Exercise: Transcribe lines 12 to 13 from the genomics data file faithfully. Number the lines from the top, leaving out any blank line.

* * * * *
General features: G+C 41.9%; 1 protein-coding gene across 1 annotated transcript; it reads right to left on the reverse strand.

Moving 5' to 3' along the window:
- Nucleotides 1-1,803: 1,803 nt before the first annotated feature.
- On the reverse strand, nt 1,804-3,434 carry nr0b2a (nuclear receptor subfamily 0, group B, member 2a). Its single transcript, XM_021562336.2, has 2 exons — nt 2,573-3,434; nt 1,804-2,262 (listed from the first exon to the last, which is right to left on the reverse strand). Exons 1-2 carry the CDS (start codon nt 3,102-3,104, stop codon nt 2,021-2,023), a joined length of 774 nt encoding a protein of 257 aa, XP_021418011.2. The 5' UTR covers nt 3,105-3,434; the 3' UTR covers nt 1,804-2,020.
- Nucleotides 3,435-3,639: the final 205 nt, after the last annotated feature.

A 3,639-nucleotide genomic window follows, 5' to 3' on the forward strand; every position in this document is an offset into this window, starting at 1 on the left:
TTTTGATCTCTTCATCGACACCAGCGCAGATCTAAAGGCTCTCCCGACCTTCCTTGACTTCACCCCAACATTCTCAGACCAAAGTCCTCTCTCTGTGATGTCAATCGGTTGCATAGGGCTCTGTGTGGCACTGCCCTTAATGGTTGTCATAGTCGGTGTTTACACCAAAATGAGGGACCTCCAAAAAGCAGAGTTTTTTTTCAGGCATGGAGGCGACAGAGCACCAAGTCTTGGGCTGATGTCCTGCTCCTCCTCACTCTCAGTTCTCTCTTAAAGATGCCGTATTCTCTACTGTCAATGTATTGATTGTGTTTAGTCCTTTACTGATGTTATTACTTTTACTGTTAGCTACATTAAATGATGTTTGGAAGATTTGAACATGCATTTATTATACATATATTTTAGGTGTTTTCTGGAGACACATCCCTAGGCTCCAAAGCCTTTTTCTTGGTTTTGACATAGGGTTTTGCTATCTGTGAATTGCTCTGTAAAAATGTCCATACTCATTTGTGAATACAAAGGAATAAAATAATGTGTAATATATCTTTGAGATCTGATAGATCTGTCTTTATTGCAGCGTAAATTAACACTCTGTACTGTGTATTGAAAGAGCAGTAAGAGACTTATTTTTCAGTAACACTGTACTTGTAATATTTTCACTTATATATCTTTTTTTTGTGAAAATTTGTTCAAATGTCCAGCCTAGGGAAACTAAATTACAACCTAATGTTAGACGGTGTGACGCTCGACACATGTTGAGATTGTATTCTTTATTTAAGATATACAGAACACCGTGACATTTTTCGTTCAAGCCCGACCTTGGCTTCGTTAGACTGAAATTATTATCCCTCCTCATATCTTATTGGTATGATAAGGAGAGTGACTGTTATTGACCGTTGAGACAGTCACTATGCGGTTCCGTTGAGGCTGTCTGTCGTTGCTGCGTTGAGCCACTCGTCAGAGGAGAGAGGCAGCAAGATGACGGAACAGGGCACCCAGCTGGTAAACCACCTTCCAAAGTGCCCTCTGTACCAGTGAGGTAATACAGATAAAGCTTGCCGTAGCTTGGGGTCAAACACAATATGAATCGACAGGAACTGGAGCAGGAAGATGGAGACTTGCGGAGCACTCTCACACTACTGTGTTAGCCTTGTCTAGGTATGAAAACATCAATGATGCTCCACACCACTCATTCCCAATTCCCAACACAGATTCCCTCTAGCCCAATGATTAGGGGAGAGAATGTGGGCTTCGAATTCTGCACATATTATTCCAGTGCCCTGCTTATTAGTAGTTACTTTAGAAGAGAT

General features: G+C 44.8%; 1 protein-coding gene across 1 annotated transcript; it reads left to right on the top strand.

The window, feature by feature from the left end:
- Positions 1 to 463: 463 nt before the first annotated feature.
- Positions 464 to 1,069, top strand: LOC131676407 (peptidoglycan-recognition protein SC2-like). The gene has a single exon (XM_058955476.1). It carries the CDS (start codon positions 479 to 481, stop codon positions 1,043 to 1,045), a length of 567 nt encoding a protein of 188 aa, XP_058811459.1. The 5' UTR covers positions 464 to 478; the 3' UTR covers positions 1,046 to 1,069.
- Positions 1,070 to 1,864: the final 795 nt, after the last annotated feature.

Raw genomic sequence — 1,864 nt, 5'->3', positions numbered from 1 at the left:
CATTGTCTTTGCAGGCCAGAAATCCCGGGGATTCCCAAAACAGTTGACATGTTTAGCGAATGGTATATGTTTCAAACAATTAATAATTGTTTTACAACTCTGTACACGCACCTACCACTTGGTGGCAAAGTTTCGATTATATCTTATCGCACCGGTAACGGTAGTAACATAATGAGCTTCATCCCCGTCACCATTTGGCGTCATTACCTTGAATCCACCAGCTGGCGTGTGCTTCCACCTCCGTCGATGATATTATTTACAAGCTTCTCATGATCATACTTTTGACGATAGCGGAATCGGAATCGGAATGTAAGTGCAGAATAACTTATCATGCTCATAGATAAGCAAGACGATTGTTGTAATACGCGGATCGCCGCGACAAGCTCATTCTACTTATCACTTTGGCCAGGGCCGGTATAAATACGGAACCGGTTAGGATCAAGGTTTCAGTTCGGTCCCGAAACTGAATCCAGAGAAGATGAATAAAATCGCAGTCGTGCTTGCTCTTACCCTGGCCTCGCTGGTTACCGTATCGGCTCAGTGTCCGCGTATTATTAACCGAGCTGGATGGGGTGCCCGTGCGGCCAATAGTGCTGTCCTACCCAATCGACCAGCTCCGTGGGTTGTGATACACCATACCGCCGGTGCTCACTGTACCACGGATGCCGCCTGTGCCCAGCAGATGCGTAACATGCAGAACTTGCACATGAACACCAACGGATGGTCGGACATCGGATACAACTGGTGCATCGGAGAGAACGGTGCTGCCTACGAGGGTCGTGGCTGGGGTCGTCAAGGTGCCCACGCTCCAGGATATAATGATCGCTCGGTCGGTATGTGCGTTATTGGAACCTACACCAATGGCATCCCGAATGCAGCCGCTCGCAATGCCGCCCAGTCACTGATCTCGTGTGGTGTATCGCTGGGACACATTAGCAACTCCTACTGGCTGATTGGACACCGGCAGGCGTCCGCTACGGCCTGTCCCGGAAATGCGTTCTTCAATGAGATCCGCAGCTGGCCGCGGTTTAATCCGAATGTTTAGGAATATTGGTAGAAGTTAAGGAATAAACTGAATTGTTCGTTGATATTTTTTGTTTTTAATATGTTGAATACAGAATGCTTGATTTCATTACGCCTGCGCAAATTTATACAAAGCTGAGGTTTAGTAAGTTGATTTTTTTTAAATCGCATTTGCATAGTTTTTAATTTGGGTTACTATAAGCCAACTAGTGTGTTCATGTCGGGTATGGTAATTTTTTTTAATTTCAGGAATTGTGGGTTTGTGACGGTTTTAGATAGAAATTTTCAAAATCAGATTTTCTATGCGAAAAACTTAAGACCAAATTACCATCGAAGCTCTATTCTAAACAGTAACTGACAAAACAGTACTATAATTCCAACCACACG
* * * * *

- Positions 1,070 to 1,864: the final 795 nt, after the last annotated feature.

Raw genomic sequence — 1,864 nt, 5'->3', positions numbered from 1 at the left: